13th October 1769
At 1 p.m. we discover'd land behind or to the Westward of Portland, extending to the Southward as far as we could see. In hauling round the South end of Portland we fell into Shoal Water and broken ground, which we, however, soon got clear of. At this time 4 Canoes came off to us full of People, and keept for sometime under our stern threatning of us all the while. As I did not know but what I might be obliged to send our Boats ahead to sound, I thought these Gentry would be as well out of the way. I order'd a Musquet shott to be fir'd close to one of them, but this they took no notice of. A 4 Pounder was then fir'd a little wide of them; at this they began to shake their Spears and Paddles at us, but notwithstanding this they thought fit to retire.
Having got round Portland, we hauled in for the Land North-West, having a Gentle breeze at North-East, which died away at 5 o'Clock and obliged us to Anchor in 21 fathoms, a fine sandy bottom: the South Point of Portland bore South-East 1/2 South distant about 2 Leagues, and a low Point on the Main bore North 1/2 East. In this last direction there runs in a deep bay behind the Land on which is Table Cape, which makes this Land a Peninsula, joined to the Main by a low, narrow neck of land; the Cape is the North Point of the Peninsula, and Portland the South.
While we lay at Anchor 2 Boats came off to us, and so near as to take up some things we throw'd them out of the Ship, but would not come alongside. At 5 a.m. a breeze springing northerly we weigh'd and steer'd in for the Land. The shore here forms a very large Bay, of which Portland is the North-East Point, and the Bay above mentioned is an Arm of it. I would gladly have examin'd this Arm, because there appear'd to be safe Anchorage in it, but as I was not certain of this, and the wind being right an End, I did not care to spend time in Turning up to it.
At Noon Portland bore South 50 degrees East, and the Southermost land in sight bore South-South-West, distant 10 or 12 Leagues, being about 3 miles from the Shore, and in this situation had 12 fathoms water--24 fathoms have been the most Water we have had since we have been within Portland, every where clear ground. The land near the Shore is of a moderate height, with white Cliffs and Sandy beaches. Inland are several Pretty high Mountains, and the whole face of the Country appears with a very hilly surface, and for the most part Covered with wood, and hath all the appearances of a very pleasant and fertile Country.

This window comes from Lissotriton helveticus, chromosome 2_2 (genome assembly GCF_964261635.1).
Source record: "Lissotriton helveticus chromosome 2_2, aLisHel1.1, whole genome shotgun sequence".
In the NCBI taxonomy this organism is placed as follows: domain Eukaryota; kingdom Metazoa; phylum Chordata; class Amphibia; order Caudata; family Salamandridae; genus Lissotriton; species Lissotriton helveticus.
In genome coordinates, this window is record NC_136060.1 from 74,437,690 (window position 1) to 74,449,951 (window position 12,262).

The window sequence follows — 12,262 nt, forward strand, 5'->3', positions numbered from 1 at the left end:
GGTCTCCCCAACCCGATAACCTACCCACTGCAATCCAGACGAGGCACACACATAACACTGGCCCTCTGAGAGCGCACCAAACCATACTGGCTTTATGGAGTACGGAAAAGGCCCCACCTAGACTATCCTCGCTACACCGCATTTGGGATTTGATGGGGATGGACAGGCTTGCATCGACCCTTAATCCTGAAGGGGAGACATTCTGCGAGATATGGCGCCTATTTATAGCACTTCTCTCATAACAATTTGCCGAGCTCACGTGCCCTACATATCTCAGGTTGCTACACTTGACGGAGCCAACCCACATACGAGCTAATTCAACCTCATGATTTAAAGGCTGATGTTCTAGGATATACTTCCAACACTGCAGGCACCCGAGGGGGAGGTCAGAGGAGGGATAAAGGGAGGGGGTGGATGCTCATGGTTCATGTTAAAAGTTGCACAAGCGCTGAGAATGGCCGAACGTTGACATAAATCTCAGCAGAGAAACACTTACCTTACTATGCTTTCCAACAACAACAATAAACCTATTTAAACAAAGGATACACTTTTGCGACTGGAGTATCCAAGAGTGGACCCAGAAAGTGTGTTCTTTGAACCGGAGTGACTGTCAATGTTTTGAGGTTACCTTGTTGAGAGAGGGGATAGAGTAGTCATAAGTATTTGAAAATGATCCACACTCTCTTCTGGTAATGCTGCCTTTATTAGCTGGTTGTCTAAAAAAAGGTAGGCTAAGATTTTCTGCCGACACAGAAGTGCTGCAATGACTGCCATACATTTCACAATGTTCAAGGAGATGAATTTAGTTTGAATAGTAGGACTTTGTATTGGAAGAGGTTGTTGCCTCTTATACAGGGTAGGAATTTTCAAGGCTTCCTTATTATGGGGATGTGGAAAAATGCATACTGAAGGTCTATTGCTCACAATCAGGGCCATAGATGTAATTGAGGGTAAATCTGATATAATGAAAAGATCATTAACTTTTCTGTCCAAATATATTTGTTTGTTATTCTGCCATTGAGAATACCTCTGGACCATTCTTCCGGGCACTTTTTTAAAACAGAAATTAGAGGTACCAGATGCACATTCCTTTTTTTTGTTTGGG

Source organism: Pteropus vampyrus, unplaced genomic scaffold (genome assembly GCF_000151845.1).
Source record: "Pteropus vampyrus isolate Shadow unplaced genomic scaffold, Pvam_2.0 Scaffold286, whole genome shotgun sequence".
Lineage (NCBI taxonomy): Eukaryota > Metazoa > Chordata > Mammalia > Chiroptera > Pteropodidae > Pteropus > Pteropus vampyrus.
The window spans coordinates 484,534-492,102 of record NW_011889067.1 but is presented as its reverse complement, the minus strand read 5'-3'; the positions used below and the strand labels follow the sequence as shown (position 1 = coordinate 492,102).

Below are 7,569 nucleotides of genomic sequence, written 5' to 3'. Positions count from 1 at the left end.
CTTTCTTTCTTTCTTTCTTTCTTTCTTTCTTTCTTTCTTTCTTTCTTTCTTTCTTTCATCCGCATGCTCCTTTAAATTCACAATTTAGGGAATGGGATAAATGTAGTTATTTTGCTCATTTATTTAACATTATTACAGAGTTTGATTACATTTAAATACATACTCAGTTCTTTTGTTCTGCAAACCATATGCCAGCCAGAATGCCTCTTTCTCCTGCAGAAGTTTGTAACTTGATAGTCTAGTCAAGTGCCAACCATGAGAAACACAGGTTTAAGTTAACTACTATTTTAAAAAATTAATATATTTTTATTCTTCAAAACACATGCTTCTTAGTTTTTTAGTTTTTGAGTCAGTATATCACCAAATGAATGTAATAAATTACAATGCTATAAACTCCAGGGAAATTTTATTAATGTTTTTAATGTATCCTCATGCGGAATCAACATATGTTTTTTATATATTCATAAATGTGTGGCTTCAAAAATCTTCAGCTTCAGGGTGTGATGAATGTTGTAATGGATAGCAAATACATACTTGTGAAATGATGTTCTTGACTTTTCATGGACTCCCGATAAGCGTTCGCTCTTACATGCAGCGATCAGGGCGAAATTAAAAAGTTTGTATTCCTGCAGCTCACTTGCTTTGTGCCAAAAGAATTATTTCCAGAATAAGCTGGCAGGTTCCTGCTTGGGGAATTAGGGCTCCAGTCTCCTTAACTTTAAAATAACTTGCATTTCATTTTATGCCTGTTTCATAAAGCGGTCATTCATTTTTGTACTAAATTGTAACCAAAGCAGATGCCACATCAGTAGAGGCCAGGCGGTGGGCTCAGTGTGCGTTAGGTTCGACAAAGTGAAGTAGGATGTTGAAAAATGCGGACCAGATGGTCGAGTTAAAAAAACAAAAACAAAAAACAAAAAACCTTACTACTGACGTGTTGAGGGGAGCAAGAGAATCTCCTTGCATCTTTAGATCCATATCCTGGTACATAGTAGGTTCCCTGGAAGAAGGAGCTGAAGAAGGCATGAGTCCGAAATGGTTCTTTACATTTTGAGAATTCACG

Joseph Banks Journal
Brisk breeze of wind: 9 Canoes came after the ship this morn, whether with war or peace we cannot tell for we soon left them behind. We found that the land within Teahoura or Portland Isle makes another Island or peninsula, both sides of this the natives have calld Teracaco so that is in all likelyhood the name of it. Before noon we were almost surrounded with land; that nearest us made in green hills without the white Cliffs which we have generaly seen, the appearance more fertil tho we can not distinguish any cultivation as we did yesterday; on the tops of the hills were several palings like those seen yesterday. Towards evening stood in for a place that had the appearance of an opening which provd no harbour so stood off again with a pleasant breeze. A very large canoe soon put off carrying 18 or 20 men armd who tho they could not get within a mile of us shouted and threatned most prodigiously; after this the white cliffs and more barren land began again to appear. At night pleasant light breeze, stood along shore.
Sydney Parkinson’s Journal
Two canoes came off' to us, and one of the natives came on board of our ship, but, being much intimidated could not be prevailed on to stay long. He was was tataowed in the face, and wore a garment made of a sort of silky flax, wrought very strong, with a black and brown border round it, and a weapon in his hand made of the bone of a grampus. There were several women in the canoe with uncommon long breasts, and their lips stained with a blue colour. In the afternoon, more canoes came to us. Some of the people in them were disfigured in a very strange manner; they brandished their arms, and shewed signs of contempt, while the rest paddled hard to overtake us; and, at length, attempted to board us.
The captain ordered one of the men to fire a musket over them, which they did not regard. A great gun, loaded with grape shot, was fired, which made them drop astern; but whether any of them were wounded, we could not discover. Several of the canoes had outriggers; and one of them had a very curious piece of ornamental carving at the head of it. At this time we were doubling the west point of the land, formed by a small high island, and got into very foul ground, the sounding being from seven to thirteen fathoms, and were afraid of running upon it, but we happily escaped.
After we had doubled this island, which was called Portland Isle, or, according to the natives, Teahowray, we got into a sort of large bay, and, the night coming on, we thought it best to drop anchor, designing, next morning, to make for a harbour in the corner of the bay, where there was the appearance of an inlet. Most of the country in view makes in flat table-hills, with cliffs of white clay toward the sea. In the evening, several of the natives came, in two canoes, to visit us: they seemed to be more friendly than the former; but were, however, so frightened, that we could not persuade them to come on board: we offered them various things, which they kindly accepted.
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